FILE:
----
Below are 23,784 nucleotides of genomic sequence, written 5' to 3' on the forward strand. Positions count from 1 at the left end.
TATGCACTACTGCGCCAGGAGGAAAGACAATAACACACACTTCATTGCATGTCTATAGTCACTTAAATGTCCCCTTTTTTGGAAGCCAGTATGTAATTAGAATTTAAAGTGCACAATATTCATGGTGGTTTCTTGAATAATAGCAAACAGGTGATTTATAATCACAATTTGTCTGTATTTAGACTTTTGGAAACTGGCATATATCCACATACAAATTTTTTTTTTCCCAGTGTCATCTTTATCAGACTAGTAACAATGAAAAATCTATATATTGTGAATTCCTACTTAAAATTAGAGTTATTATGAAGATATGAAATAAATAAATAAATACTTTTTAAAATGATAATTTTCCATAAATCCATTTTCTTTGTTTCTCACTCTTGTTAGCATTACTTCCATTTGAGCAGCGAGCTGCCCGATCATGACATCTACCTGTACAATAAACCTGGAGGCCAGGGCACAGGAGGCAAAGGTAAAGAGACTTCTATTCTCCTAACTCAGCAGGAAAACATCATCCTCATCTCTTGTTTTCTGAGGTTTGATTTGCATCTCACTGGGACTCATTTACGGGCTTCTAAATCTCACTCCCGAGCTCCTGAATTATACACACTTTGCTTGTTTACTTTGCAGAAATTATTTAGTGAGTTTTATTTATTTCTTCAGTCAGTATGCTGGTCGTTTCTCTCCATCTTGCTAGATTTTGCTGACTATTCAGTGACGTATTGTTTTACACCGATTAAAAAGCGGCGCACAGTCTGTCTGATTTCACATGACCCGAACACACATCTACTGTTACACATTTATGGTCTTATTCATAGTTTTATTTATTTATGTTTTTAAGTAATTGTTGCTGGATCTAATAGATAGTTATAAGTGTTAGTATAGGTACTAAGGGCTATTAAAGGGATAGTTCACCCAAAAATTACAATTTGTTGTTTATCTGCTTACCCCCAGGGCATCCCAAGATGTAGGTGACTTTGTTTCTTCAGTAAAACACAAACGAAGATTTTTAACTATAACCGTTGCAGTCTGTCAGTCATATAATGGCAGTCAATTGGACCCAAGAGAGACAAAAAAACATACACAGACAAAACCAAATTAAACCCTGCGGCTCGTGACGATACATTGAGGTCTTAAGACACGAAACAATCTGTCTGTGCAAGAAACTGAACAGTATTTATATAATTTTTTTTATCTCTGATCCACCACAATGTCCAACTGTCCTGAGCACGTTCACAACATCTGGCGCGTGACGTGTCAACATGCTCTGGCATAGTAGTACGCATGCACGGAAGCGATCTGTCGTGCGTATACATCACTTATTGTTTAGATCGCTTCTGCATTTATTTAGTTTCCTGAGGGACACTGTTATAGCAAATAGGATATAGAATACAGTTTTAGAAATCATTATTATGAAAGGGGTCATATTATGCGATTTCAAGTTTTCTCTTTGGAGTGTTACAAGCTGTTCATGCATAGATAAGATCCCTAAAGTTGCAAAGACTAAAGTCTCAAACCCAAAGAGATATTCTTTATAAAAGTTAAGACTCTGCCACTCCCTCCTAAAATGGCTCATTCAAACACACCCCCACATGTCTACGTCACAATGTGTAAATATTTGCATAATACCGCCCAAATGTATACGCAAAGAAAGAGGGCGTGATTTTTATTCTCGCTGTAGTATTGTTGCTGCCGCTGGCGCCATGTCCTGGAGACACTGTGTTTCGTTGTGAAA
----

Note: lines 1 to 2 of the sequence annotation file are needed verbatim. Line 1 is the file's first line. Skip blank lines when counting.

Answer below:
Below are 23,784 nucleotides of genomic sequence, written 5' to 3' on the forward strand. Positions count from 1 at the left end.
TATGCACTACTGCGCCAGGAGGAAAGACAATAACACACACTTCATTGCATGTCTATAGTCACTTAAATGTCCCCTTTTTTGGAAGCCAGTATGTAATTAGAATTTAAAGTGCACAATATTCATGGTGGTTTCTTGAATAATAGCAAACAGGTGATTTATAATCACAATTTGTCTGTATTTAGACTTTTGGAAACTGGCATATATCCACATACAAATTTTTTTTTTCCCAGTGTCATCTTTATCAGACTAGTAACAATGAAAAATCTATATATTGTGAATTCCTACTTAAAATTAGAGTTATTATGAAGATATGAAATAAATAAATAAATACTTTTTAAAATGATAATTTTCCATAAATCCATTTTCTTTGTTTCTCACTCTTGTTAGCATTACTTCCATTTGAGCAGCGAGCTGCCCGATCATGACATCTACCTGTACAATAAACCTGGAGGCCAGGGCACAGGAGGCAAAGGTAAAGAGACTTCTATTCTCCTAACTCAGCAGGAAAACATCATCCTCATCTCTTGTTTTCTGAGGTTTGATTTGCATCTCACTGGGACTCATTTACGGGCTTCTAAATCTCACTCCCGAGCTCCTGAATTATACACACTTTGCTTGTTTACTTTGCAGAAATTATTTAGTGAGTTTTATTTATTTCTTCAGTCAGTATGCTGGTCGTTTCTCTCCATCTTGCTAGATTTTGCTGACTATTCAGTGACGTATTGTTTTACACCGATTAAAAAGCGGCGCACAGTCTGTCTGATTTCACATGACCCGAACACACATCTACTGTTACACATTTATGGTCTTATTCATAGTTTTATTTATTTATGTTTTTAAGTAATTGTTGCTGGATCTAATAGATAGTTATAAGTGTTAGTATAGGTACTAAGGGCTATTAAAGGGATAGTTCACCCAAAAATTACAATTTGTTGTTTATCTGCTTACCCCCAGGGCATCCCAAGATGTAGGTGACTTTGTTTCTTCAGTAAAACACAAACGAAGATTTTTAACTATAACCGTTGCAGTCTGTCAGTCATATAATGGCAGTCAATTGGACCCAAGAGAGACAAAAAAACATACACAGACAAAACCAAATTAAACCCTGCGGCTCGTGACGATACATTGAGGTCTTAAGACACGAAACAATCTGTCTGTGCAAGAAACTGAACAGTATTTATATAATTTTTTTTATCTCTGATCCACCACAATGTCCAACTGTCCTGAGCACGTTCACAACATCTGGCGCGTGACGTGTCAACATGCTCTGGCATAGTAGTACGCATGCACGGAAGCGATCTGTCGTGCGTATACATCACTTATTGTTTAGATCGCTTCTGCATTTATTTAGTTTCCTGAGGGACACTGTTATAGCAAATAGGATATAGAATACAGTTTTAGAAATCATTATTATGAAAGGGGTCATATTATGCGATTTCAAGTTTTCTCTTTGGAGTGTTACAAGCTGTTCATGCATAGATAAGATCCCTAAAGTTGCAAAGACTAAAGTCTCAAACCCAAAGAGATATTCTTTATAAAAGTTAAGACTCTGCCACTCCCTCCTAAAATGGCTCATTCAAACACACCCCCACATGTCTACGTCACAATGTGTAAATATTTGCATAATACCGCCCAAATGTATACGCAAAGAAAGAGGGCGTGATTTTTATTCTCGCTGTAGTATTGTTGCTGCCGCTGGCGCCATGTCCTGGAGACACTGTGTTTCGTTGTGAAA